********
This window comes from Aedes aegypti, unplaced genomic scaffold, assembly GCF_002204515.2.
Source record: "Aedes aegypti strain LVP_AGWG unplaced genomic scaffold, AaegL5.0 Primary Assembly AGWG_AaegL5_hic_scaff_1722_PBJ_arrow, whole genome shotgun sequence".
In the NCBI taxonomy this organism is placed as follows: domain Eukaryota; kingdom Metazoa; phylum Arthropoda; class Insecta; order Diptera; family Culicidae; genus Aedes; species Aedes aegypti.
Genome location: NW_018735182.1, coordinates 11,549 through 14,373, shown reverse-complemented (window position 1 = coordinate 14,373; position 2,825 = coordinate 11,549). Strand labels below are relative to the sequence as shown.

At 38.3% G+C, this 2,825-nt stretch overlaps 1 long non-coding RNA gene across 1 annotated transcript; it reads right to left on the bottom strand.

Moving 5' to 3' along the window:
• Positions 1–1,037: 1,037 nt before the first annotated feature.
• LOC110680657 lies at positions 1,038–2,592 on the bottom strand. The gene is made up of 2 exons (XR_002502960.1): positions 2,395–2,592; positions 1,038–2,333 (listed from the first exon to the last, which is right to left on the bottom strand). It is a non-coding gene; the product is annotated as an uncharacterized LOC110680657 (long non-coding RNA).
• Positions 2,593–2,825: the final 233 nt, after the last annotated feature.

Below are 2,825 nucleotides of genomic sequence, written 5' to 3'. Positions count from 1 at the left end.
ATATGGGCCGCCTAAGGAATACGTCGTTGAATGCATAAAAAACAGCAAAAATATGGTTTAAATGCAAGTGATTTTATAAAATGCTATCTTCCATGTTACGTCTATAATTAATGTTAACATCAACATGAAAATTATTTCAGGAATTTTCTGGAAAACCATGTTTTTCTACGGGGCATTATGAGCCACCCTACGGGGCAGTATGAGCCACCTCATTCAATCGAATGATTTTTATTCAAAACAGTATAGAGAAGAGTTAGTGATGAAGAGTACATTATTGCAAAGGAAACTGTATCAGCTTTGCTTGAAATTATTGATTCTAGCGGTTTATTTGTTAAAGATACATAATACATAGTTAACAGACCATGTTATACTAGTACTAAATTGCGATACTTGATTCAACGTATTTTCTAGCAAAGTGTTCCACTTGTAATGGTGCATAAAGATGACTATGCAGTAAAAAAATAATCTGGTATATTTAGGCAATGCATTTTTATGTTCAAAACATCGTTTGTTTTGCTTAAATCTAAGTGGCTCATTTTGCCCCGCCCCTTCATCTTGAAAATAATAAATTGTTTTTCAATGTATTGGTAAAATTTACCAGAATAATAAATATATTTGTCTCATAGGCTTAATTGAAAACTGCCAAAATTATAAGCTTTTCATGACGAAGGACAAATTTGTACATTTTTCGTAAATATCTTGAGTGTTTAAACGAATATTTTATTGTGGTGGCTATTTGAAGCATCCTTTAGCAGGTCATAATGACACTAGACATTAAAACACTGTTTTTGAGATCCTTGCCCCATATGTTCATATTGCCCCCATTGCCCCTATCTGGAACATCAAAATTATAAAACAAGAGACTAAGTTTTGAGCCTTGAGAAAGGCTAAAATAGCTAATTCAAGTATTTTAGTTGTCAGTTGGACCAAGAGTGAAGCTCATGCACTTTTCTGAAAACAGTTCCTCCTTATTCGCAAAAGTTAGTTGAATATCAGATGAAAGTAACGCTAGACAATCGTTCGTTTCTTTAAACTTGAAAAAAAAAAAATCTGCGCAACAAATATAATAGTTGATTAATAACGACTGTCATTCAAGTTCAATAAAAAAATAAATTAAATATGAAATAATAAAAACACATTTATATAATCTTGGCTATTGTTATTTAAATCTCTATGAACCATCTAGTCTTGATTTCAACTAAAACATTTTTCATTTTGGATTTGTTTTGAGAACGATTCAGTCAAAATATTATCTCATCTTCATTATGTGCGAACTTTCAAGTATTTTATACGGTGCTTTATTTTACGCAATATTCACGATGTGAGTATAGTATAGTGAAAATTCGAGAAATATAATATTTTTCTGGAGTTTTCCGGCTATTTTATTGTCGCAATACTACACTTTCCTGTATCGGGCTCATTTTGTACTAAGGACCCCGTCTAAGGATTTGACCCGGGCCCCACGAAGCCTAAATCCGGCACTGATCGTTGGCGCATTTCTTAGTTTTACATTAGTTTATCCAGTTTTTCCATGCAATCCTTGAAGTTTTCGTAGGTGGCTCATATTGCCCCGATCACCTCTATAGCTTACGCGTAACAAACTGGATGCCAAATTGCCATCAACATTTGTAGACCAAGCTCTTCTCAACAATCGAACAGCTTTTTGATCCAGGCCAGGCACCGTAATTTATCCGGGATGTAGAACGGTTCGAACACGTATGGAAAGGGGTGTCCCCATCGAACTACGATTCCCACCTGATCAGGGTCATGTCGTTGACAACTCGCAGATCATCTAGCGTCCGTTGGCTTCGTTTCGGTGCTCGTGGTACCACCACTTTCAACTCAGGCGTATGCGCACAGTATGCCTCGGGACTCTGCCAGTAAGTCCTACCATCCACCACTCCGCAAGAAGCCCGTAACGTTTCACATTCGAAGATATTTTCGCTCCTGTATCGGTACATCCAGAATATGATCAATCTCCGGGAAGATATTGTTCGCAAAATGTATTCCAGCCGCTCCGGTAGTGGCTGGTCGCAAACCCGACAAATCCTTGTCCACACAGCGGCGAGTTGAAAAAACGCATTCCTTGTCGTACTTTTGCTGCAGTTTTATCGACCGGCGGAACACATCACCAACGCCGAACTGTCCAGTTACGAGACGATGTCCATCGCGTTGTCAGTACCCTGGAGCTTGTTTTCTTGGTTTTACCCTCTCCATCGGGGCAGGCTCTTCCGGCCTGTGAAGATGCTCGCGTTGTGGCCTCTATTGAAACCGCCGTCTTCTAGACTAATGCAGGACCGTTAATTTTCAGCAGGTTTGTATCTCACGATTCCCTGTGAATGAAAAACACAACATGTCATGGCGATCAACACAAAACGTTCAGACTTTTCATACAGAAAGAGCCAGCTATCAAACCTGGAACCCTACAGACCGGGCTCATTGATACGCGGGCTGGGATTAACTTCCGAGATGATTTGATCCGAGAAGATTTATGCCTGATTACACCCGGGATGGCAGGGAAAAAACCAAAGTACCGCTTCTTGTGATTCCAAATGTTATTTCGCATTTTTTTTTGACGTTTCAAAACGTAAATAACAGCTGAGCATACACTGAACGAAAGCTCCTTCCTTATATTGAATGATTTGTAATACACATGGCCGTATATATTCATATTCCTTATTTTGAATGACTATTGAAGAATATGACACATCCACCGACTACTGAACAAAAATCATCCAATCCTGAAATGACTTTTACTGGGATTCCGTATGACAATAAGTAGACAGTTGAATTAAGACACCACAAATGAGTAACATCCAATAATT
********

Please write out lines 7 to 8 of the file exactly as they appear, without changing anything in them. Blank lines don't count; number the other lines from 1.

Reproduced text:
• Positions 1–1,037: 1,037 nt before the first annotated feature.
• LOC110680657 lies at positions 1,038–2,592 on the bottom strand. The gene is made up of 2 exons (XR_002502960.1): positions 2,395–2,592; positions 1,038–2,333 (listed from the first exon to the last, which is right to left on the bottom strand). It is a non-coding gene; the product is annotated as an uncharacterized LOC110680657 (long non-coding RNA).